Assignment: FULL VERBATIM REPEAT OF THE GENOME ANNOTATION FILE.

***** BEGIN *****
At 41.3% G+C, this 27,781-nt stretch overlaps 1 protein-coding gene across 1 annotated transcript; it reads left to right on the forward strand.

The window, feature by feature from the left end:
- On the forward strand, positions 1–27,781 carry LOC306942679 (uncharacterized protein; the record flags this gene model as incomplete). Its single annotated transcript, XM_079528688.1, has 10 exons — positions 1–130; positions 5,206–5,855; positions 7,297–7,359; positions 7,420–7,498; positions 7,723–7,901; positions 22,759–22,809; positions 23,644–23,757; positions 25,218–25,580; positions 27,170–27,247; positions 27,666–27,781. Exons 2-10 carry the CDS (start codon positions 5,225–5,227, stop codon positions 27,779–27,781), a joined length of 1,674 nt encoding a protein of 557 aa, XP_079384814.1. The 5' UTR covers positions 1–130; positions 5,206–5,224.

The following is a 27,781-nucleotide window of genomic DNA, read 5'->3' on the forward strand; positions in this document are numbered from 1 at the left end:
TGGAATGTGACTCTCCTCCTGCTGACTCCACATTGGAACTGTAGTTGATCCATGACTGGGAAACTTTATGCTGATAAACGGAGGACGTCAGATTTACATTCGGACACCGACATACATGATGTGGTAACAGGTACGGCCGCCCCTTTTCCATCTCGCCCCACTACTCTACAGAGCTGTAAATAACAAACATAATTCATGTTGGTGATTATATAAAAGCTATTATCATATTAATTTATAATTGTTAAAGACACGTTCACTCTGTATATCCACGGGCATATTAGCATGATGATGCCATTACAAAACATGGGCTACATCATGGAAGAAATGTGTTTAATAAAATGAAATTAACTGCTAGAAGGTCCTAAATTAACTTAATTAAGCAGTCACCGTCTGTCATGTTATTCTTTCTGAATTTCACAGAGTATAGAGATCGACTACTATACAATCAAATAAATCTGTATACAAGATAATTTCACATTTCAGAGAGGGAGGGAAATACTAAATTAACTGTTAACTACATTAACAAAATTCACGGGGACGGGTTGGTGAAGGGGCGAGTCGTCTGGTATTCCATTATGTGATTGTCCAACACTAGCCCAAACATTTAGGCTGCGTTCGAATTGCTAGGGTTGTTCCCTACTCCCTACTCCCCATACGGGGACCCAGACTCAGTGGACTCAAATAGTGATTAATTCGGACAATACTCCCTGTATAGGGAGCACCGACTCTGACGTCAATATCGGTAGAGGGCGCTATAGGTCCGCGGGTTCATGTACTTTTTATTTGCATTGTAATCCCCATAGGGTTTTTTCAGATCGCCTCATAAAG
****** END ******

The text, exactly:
At 41.3% G+C, this 27,781-nt stretch overlaps 1 protein-coding gene across 1 annotated transcript; it reads left to right on the forward strand.

The window, feature by feature from the left end:
- On the forward strand, positions 1–27,781 carry LOC306942679 (uncharacterized protein; the record flags this gene model as incomplete). Its single annotated transcript, XM_079528688.1, has 10 exons — positions 1–130; positions 5,206–5,855; positions 7,297–7,359; positions 7,420–7,498; positions 7,723–7,901; positions 22,759–22,809; positions 23,644–23,757; positions 25,218–25,580; positions 27,170–27,247; positions 27,666–27,781. Exons 2-10 carry the CDS (start codon positions 5,225–5,227, stop codon positions 27,779–27,781), a joined length of 1,674 nt encoding a protein of 557 aa, XP_079384814.1. The 5' UTR covers positions 1–130; positions 5,206–5,224.

The following is a 27,781-nucleotide window of genomic DNA, read 5'->3' on the forward strand; positions in this document are numbered from 1 at the left end:
TGGAATGTGACTCTCCTCCTGCTGACTCCACATTGGAACTGTAGTTGATCCATGACTGGGAAACTTTATGCTGATAAACGGAGGACGTCAGATTTACATTCGGACACCGACATACATGATGTGGTAACAGGTACGGCCGCCCCTTTTCCATCTCGCCCCACTACTCTACAGAGCTGTAAATAACAAACATAATTCATGTTGGTGATTATATAAAAGCTATTATCATATTAATTTATAATTGTTAAAGACACGTTCACTCTGTATATCCACGGGCATATTAGCATGATGATGCCATTACAAAACATGGGCTACATCATGGAAGAAATGTGTTTAATAAAATGAAATTAACTGCTAGAAGGTCCTAAATTAACTTAATTAAGCAGTCACCGTCTGTCATGTTATTCTTTCTGAATTTCACAGAGTATAGAGATCGACTACTATACAATCAAATAAATCTGTATACAAGATAATTTCACATTTCAGAGAGGGAGGGAAATACTAAATTAACTGTTAACTACATTAACAAAATTCACGGGGACGGGTTGGTGAAGGGGCGAGTCGTCTGGTATTCCATTATGTGATTGTCCAACACTAGCCCAAACATTTAGGCTGCGTTCGAATTGCTAGGGTTGTTCCCTACTCCCTACTCCCCATACGGGGACCCAGACTCAGTGGACTCAAATAGTGATTAATTCGGACAATACTCCCTGTATAGGGAGCACCGACTCTGACGTCAATATCGGTAGAGGGCGCTATAGGTCCGCGGGTTCATGTACTTTTTATTTGCATTGTAATCCCCATAGGGTTTTTTCAGATCGCCTCATAAAG